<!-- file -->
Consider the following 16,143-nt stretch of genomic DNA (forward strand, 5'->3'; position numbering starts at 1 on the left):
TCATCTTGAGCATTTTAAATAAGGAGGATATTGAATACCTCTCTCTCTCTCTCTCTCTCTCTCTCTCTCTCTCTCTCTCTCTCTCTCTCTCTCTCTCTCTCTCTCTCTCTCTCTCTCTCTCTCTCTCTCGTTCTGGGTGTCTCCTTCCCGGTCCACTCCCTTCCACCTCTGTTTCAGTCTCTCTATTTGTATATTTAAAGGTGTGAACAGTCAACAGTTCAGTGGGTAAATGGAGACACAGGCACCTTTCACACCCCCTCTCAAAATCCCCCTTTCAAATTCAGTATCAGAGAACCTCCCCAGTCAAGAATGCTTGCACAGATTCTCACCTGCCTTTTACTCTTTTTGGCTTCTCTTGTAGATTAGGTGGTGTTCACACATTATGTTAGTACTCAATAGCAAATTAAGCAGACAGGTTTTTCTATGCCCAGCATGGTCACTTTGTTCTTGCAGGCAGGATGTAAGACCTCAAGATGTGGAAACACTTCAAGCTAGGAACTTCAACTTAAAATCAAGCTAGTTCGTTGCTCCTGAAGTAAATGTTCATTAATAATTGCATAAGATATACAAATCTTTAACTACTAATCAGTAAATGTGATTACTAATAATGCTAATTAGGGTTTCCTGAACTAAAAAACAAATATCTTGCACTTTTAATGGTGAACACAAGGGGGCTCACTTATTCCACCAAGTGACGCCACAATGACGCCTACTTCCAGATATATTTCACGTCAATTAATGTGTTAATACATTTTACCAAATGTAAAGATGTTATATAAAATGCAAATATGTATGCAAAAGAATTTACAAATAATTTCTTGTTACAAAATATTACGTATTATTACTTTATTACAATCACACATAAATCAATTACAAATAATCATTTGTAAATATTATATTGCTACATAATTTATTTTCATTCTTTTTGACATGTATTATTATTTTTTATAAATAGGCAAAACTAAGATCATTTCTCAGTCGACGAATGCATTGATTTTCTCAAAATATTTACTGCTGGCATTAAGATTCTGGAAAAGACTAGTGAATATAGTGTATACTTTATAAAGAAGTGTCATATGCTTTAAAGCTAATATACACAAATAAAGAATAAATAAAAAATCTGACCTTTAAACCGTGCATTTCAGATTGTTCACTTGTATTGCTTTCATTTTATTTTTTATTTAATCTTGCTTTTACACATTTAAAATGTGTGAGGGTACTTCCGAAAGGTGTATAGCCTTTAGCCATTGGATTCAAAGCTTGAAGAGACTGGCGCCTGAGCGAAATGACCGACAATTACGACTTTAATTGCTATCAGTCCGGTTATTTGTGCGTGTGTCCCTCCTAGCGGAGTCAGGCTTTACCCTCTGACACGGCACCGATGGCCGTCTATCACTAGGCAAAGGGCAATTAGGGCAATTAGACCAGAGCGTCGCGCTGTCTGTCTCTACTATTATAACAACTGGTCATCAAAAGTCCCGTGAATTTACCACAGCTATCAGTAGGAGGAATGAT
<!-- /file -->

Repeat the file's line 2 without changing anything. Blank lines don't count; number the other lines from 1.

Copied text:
TCATCTTGAGCATTTTAAATAAGGAGGATATTGAATACCTCTCTCTCTCTCTCTCTCTCTCTCTCTCTCTCTCTCTCTCTCTCTCTCTCTCTCTCTCTCTCTCTCTCTCTCTCTCTCTCTCTCTCTCTCGTTCTGGGTGTCTCCTTCCCGGTCCACTCCCTTCCACCTCTGTTTCAGTCTCTCTATTTGTATATTTAAAGGTGTGAACAGTCAACAGTTCAGTGGGTAAATGGAGACACAGGCACCTTTCACACCCCCTCTCAAAATCCCCCTTTCAAATTCAGTATCAGAGAACCTCCCCAGTCAAGAATGCTTGCACAGATTCTCACCTGCCTTTTACTCTTTTTGGCTTCTCTTGTAGATTAGGTGGTGTTCACACATTATGTTAGTACTCAATAGCAAATTAAGCAGACAGGTTTTTCTATGCCCAGCATGGTCACTTTGTTCTTGCAGGCAGGATGTAAGACCTCAAGATGTGGAAACACTTCAAGCTAGGAACTTCAACTTAAAATCAAGCTAGTTCGTTGCTCCTGAAGTAAATGTTCATTAATAATTGCATAAGATATACAAATCTTTAACTACTAATCAGTAAATGTGATTACTAATAATGCTAATTAGGGTTTCCTGAACTAAAAAACAAATATCTTGCACTTTTAATGGTGAACACAAGGGGGCTCACTTATTCCACCAAGTGACGCCACAATGACGCCTACTTCCAGATATATTTCACGTCAATTAATGTGTTAATACATTTTACCAAATGTAAAGATGTTATATAAAATGCAAATATGTATGCAAAAGAATTTACAAATAATTTCTTGTTACAAAATATTACGTATTATTACTTTATTACAATCACACATAAATCAATTACAAATAATCATTTGTAAATATTATATTGCTACATAATTTATTTTCATTCTTTTTGACATGTATTATTATTTTTTATAAATAGGCAAAACTAAGATCATTTCTCAGTCGACGAATGCATTGATTTTCTCAAAATATTTACTGCTGGCATTAAGATTCTGGAAAAGACTAGTGAATATAGTGTATACTTTATAAAGAAGTGTCATATGCTTTAAAGCTAATATACACAAATAAAGAATAAATAAAAAATCTGACCTTTAAACCGTGCATTTCAGATTGTTCACTTGTATTGCTTTCATTTTATTTTTTATTTAATCTTGCTTTTACACATTTAAAATGTGTGAGGGTACTTCCGAAAGGTGTATAGCCTTTAGCCATTGGATTCAAAGCTTGAAGAGACTGGCGCCTGAGCGAAATGACCGACAATTACGACTTTAATTGCTATCAGTCCGGTTATTTGTGCGTGTGTCCCTCCTAGCGGAGTCAGGCTTTACCCTCTGACACGGCACCGATGGCCGTCTATCACTAGGCAAAGGGCAATTAGGGCAATTAGACCAGAGCGTCGCGCTGTCTGTCTCTACTATTATAACAACTGGTCATCAAAAGTCCCGTGAATTTACCACAGCTATCAGTAGGAGGAATGAT